Played 1 h 19 min. 47 sec.
  • Episode #86: Juan Luis Martínez

    10 MAG 2024 · is the chef of the restaurant Mérito in Lima, Peru. Juan Luis was born in Venezuela but has been living abroad and working in restaurants in Spain and Peru for many years. He opened in 2018 after working at Central for several years. It’s this narrow, two-level space in the Barranco neighborhood, with lots of minimalist wood and adobe walls. You see the kitchen right upon entering and there are a few seats there, plus more upstairs. The food is colorful, creative and really, really delicious. Is it Venezuelan? Is it Peruvian? It’s kind of both but also neither at the same time. It’s a restaurant cannot easily be boxed in, and I think that’s the beauty of it. More recently he opened, a café and bakery, which recently moved into a larger location a few blocks from Mérito, which has an attached pizzeria called Indio. And late last year he opened another restaurant, called, which is an even more relaxed version of Mérito.   I was recently a voter in Food & Wine’s and when the results were in I was a bit surprised that of all of the restaurants in the world, Mérito in Lima was the one more of these voters ate better at in the last year than any other. For these awards, Mérito was named the best restaurant in the world. I was surprised, to be honest. Not because they didn’t deserve it, but because the restaurant is so unpretentious. I think some people had the impression I had something to do with Mérito getting that ranking because, but other than being a voter I really didn’t. I don’t have that kind of pull. Thanks for thinking I do though. Juan Luis, and his wife Michelle, who is a designer and whose work has left its own stamp on the restaurants as well, have managed to get a lot of attention, both locally and internationally, for these restaurants. 50 Best. Best Chef Awards. Whatever it is they are probably on it. Yet, they have done it by almost doing the total opposite of what most other restaurants that have received similar amounts of attention have done. They aren’t loud or flashy. The investments in the restaurants have never been lavish or in high profile locations. They aren’t on social media non-stop or flying around to conferences every week. They have just focused on creating good, creative food, in comfortable spaces at reasonable prices with great service. And everyone loves them. I send people there all the time and I cannot say I’ve ever heard someone disliking their experience at Mérito. They just happened to have created a really great restaurant. It’s really that straightforward.   So, what is Mérito? Is it a prototype of Venezuelan food fusing with Peruvian food? There are a lot of overlap of ingredients in the two countries, at least overlap in kinds of ingredients if not the exact ingredients, especially in the Amazon and parts of the Andes. Plus, Lima has a history of absorbing whatever culture comes into town. There are more than a million Venezuelans that have moved to the city over the past decade, a phenomenon that’s happening throughout the region because of the instability in Venezuela. There’s no doubt that Venezuelan diaspora is having a major impact on food in the region, and that’s a story I have been watching closely for years. I’m not entirely sure where Mérito fits into all of that. I think it’s just one kitchen’s evolving understanding of flavor, memory, place and art. It’s not forced or trying to define itself. It just is. And it’s wonderful.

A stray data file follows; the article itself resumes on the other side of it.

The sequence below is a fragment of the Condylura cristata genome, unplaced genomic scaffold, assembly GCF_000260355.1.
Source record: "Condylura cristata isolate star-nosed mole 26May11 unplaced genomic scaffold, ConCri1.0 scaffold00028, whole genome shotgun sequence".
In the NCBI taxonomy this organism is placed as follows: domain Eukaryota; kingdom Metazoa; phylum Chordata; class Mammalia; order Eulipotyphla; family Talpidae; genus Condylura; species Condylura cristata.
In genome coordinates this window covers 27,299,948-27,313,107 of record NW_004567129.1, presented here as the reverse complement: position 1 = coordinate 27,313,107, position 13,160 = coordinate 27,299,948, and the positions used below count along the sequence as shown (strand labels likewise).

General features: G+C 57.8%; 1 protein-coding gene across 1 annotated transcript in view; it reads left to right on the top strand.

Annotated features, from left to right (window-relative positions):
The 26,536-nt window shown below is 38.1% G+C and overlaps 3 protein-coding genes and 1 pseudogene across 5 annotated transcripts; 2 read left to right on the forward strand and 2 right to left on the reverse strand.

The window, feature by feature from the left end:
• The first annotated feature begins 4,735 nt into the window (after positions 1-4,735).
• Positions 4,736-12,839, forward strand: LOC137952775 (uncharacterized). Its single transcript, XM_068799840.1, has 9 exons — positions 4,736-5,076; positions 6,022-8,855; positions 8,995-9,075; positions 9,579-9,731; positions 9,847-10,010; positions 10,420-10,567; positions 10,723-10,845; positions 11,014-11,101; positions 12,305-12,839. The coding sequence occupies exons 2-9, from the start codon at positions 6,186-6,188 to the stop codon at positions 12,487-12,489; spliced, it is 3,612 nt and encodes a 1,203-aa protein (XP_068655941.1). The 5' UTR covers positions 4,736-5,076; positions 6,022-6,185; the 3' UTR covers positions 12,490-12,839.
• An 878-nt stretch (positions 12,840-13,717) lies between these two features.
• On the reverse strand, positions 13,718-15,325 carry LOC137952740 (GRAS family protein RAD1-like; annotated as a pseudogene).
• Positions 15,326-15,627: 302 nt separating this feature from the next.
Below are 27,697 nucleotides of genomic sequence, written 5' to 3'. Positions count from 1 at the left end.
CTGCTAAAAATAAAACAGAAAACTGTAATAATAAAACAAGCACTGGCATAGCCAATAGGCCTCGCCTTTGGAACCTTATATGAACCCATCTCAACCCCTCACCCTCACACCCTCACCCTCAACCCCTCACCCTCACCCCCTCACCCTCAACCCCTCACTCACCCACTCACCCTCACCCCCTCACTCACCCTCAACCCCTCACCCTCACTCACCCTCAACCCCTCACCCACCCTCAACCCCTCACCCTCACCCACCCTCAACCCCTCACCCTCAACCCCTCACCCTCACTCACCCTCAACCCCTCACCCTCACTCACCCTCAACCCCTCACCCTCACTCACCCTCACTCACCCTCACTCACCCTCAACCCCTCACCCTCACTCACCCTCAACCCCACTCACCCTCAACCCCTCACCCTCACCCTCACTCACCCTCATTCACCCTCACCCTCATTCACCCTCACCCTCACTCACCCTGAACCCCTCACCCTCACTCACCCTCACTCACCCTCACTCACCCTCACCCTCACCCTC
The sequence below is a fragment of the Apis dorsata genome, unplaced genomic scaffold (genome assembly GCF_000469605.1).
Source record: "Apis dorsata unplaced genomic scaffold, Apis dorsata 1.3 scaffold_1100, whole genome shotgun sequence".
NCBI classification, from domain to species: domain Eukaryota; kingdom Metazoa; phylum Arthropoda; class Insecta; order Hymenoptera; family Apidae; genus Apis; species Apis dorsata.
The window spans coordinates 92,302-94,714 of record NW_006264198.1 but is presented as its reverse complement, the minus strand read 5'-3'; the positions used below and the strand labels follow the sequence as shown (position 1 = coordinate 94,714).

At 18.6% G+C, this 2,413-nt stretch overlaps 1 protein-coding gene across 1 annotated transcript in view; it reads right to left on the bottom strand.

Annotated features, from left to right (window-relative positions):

Played 1 h 13 min. 7 sec.
  • Episode #85: Pietra Possamai